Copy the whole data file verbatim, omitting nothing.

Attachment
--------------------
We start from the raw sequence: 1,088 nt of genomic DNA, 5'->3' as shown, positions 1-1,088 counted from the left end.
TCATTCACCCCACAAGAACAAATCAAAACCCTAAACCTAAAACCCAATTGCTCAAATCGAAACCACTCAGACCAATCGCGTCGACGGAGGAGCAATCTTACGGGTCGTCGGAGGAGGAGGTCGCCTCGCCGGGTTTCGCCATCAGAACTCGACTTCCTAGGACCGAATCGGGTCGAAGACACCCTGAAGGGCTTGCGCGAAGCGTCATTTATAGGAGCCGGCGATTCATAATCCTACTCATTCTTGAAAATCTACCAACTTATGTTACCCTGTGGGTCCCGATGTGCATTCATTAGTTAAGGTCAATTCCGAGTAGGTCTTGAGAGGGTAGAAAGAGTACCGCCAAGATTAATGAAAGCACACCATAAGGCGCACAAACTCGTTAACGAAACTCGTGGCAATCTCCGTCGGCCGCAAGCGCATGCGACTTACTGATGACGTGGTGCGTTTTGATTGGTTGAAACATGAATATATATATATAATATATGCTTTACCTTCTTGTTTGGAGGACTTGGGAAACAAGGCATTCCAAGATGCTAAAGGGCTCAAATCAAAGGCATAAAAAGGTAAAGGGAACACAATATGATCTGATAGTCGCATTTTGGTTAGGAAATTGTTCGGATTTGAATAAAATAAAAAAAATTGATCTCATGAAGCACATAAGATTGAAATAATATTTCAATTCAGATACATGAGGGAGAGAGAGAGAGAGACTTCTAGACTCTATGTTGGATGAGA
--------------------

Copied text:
We start from the raw sequence: 1,088 nt of genomic DNA, 5'->3' as shown, positions 1-1,088 counted from the left end.
TCATTCACCCCACAAGAACAAATCAAAACCCTAAACCTAAAACCCAATTGCTCAAATCGAAACCACTCAGACCAATCGCGTCGACGGAGGAGCAATCTTACGGGTCGTCGGAGGAGGAGGTCGCCTCGCCGGGTTTCGCCATCAGAACTCGACTTCCTAGGACCGAATCGGGTCGAAGACACCCTGAAGGGCTTGCGCGAAGCGTCATTTATAGGAGCCGGCGATTCATAATCCTACTCATTCTTGAAAATCTACCAACTTATGTTACCCTGTGGGTCCCGATGTGCATTCATTAGTTAAGGTCAATTCCGAGTAGGTCTTGAGAGGGTAGAAAGAGTACCGCCAAGATTAATGAAAGCACACCATAAGGCGCACAAACTCGTTAACGAAACTCGTGGCAATCTCCGTCGGCCGCAAGCGCATGCGACTTACTGATGACGTGGTGCGTTTTGATTGGTTGAAACATGAATATATATATATAATATATGCTTTACCTTCTTGTTTGGAGGACTTGGGAAACAAGGCATTCCAAGATGCTAAAGGGCTCAAATCAAAGGCATAAAAAGGTAAAGGGAACACAATATGATCTGATAGTCGCATTTTGGTTAGGAAATTGTTCGGATTTGAATAAAATAAAAAAAATTGATCTCATGAAGCACATAAGATTGAAATAATATTTCAATTCAGATACATGAGGGAGAGAGAGAGAGAGACTTCTAGACTCTATGTTGGATGAGA